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I’ll be looking to put this kid away and get back to the way I used to be before I joined the UFC and finish the fight. - Norman Parke

UFC lightweight Norman Parke, a self-admitted wild child as a young man, could have been a cautionary tale, if not for hearing countless tales like that in various establishments in Bushmills, Northern Ireland.

“I drank in pubs and clubs and heard the same stories every weekend,” said Parke. “This guy could have been this, he could have been that. He was a good footballer, he was a good boxer. Well, what happened? Oh, he drank too much, the drink got the better of him. You’re sitting and hearing these stories 24/7 and I said I ain’t gonna do this. So I kept chipping away and chipping away.”

First it was judo, then mixed martial arts, then The Ultimate Fighter, and finally his latest destination, as a top 155-pound prospect in the leading organization in the sport, the UFC.

Who said you never learn anything useful while sitting on a barstool?

“I think about it every day and I’m just grateful I’m actually doing something I love, something I’m very passionate about,” he said. “Some people wake up to go to their job every day and they’re just miserable – you can’t even look at them - and when you’re around those people it puts you in a bad mood. So I tell these people go find something you love. I found a hobby I loved, and MMA was a hobby for me. It wasn’t my first sport; it was just my second hobby. But then I kept at it and improved.”

Now he’s only one of a handful of people on the planet who can do what he does at the level he does it at. That’s pretty heady stuff for anyone, but the 27-year-old takes it all in stride, focusing not on the perks of the job, but the job itself. That’s precisely why Parke won the TUF Smashes series, and as he enters his Saturday matchup with returning Japanese veteran Naoyuki Kotani, he does so with a 10-fight unbeaten streak that includes three UFC victories.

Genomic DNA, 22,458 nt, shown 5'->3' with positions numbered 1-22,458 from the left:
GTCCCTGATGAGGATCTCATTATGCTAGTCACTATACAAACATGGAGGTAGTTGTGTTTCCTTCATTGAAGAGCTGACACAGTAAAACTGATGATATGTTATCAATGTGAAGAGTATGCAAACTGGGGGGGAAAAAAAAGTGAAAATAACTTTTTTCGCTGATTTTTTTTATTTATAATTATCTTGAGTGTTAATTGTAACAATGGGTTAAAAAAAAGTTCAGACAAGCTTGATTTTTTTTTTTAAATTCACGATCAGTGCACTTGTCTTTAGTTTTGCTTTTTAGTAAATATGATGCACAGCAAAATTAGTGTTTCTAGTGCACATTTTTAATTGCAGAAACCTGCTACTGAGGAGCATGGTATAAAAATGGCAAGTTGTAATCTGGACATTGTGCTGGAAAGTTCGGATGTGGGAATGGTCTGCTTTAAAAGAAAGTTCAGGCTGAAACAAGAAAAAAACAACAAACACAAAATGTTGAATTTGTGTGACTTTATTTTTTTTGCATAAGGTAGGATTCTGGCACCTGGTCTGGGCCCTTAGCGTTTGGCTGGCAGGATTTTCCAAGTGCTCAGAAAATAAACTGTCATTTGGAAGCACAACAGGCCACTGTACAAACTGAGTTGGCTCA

Despite all this, he knows that fighting in Dublin is a perk, and it is one he’s embracing fully.

“It’s unbelievable,” he said. “It’s been something the fans have been looking forward to for the last five years, so it’s going to be a great night for Ireland. The people here are very passionate about the sport of mixed martial arts, and sports in general.”

The bout is Parke’s first in Ireland since a 2012 win over Stephen Coll in Donegal, a fight which was his last before heading off to the TUF Smashes house where he made his name on the international scene and won a UFC contract. So you would imagine that there’s a lot of weight on the shoulders of “Stormin’ Norman” to show Irish fans just how far he’s come in the last two years. He says there isn’t.

“I feel no pressure at all anytime I fight,” said Parke, a pro since 2006. “A lot of fighters over think things and they let the hype get to them, but it’s just a fight to me and I treat this just like any other fight. The most important thing with me and the only thing I’m battling with myself is trying to get the finish. I’ll be looking to put this kid away and get back to the way I used to be before I joined the UFC and finish the fight.”

Parke’s last five fights, dating back to his Smashes semifinal win over Brendan Loughnane, have gone the distance, and though he didn’t lose any of those fights, he would love to return to the days when he finished 15 of his first 16 wins.

Kotani, winner of 16 of 19 since his last UFC appearance in 2007, isn’t exactly the guy you would want to bet on finishing, and if Parke can stop or submit the veteran, it would be a significant feather in his cap, but one that may not translate to casual fans who see Kotani as a newcomer, not one of the most respected fighters on the Japanese MMA scene.

“Even though he’s been fighting in Japan and people are saying he’s fought nobodies, there are loads of great fighters that aren’t even in the UFC that are from the Asian scene,’ said Parke. “I guarantee there’s another GSP (Georges St-Pierre) or another Anderson Silva somewhere out there that has never been found. So I’m taking him seriously and I don’t care what people say. The true hardcore MMA fans know who he is, I know who he is, he’s been there before, he’s experienced, and he’s the most experienced fighter on the card, so it’s a tough matchup for me.”

Tough, but winnable, and Parke has every intention of not just picking up the W, but doing it in a way UFC fans have yet to see from him.

“He’s a crafty fighter, so I have to make sure I’m on my game, play it smart, and use my strengths against his weaknesses and I feel like I’ve got the ability to knock him out.”

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